Reasoner

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Una piattaforma inferenziale per il
Web Semantico: Jena2
Roma, 2006
Web Semantico
Jena2: a semantic web
toolkit
M. Missikoff – F. Taglino
LEKS, IASI-CNR
1
Summary


Introduction
Jena 2 Inference Support







Rules and Jena2 syntax
Reasoner
Inferred Knowledge
Reconciliation using Jena2
Managing RDF with Jena2
Managing OWL and RDFS with Jena 2
RDQL
2
Introduction





Jena2 is a Semantic Web programmers’s
toolkit
Provides a programming environment for
knowledge representation language (i.e.,
RDF, OWL).
Result of the HP Labs Semantic Web
Programme
Developed in Java
Open Source (http://jena.sourceforge.net/)
These slides refer to the version 2.2 of the Jena package
3
Main modules




Inference API, for deriving additional
knowledge from graphs
RDF API, for manipulating RDF graphs
Ontology API, for manipulating
ontologies (e.g., RDF(S), OWL,
DAML+OIL)
RDQL, for querying RDF graphs
4
Relationships among the modules
uses
Ontology API
Manipulating of Ontologies
Inference API
RDQL
Inferencing on ontologies
(reasoner engines)
Querying
RDF graphs
RDF API
Manipulating RDF graphs
(set of triples)
5
Jena2
Architecture and Inference
Support
6
Jena2 basic definitions







Raw facts (ABox: assertion box), ground facts from
which we intend to derive additional knowledge;
Schemas, (TBox: terminological box) contain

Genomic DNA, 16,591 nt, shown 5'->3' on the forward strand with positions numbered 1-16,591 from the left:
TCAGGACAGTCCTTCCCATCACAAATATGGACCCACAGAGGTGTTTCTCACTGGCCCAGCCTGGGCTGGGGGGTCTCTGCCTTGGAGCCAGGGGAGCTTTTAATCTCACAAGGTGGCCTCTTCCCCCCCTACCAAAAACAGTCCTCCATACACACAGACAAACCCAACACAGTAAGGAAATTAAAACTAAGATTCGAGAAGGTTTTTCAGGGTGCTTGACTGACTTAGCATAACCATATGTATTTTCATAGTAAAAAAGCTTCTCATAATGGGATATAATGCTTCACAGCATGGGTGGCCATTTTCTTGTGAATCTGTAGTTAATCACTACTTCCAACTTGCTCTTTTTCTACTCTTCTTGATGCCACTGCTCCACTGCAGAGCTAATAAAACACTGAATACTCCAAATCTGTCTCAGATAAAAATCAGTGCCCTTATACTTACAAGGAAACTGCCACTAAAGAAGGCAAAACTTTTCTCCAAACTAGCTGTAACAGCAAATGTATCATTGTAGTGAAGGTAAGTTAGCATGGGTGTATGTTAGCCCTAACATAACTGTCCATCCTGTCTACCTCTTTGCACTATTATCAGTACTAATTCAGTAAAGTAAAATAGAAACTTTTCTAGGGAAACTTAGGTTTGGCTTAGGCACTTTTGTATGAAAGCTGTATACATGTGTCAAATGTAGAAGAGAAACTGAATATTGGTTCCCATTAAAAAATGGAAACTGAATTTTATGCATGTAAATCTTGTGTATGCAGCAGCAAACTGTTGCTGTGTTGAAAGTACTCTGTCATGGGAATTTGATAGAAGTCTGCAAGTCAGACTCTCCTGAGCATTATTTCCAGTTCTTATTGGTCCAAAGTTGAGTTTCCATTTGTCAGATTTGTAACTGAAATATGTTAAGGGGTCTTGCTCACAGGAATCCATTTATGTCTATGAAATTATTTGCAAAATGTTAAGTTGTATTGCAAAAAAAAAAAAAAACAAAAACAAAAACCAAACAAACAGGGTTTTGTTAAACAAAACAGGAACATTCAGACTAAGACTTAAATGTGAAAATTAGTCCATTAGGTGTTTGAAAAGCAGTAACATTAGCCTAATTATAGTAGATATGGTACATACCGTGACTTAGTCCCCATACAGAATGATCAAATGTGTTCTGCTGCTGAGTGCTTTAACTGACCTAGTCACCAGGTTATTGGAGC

definition of classes and properties (schema);
Rules, their application allows to derive new facts
Knowledge: facts, schemas and rules
Inference, the abstract process of deriving
knowledge
Reasoner, a specific software that performs inference
Inferred knowledge: the output of a reasoner
7
Jena2 Inference Support
Rules
• Spec Rules
1
Inference
Engine
• General Rule
Inference Engine Configuration
1
Reasoning
Mode:
• Forward
• Backward
• Hybrid
2
Inference Execution
Raw
Facts
• Model
3
Reasoner
• Reasoner
4
Inferred
Facts
• InfModel
8
Jena2 Inference Support (cont)

Configuration of the inference Engine:




Rules definitions.
Choose of the Reasoning mode.
Reading of the Raw facts.
Derivation of the inferred knowledge by
applyng the rules associated with the reasoner.
9
Jena2 rules structure
Name: Antecedents
Consequents
The rule specification comprises:
 a list of antecendents, the rule’s body
 a list of consequents , the rule’s head
 a name (optional), the rule’s identifier
 a direction, the reasoning mode
In forward-chaining:
 A rule is satisfied if the body is true
 Facts in the head of a satisfied rule are inferred
[(?a has_father ?b) (?b has_brother ?c) -> (?a has_uncle ?c)]
10
Jena2 rule elements
Each element in the head or body can be a:
 TriplePattern, a triple of Nodes. A Node can be:


Functor, in heads they represent actions, in bodies they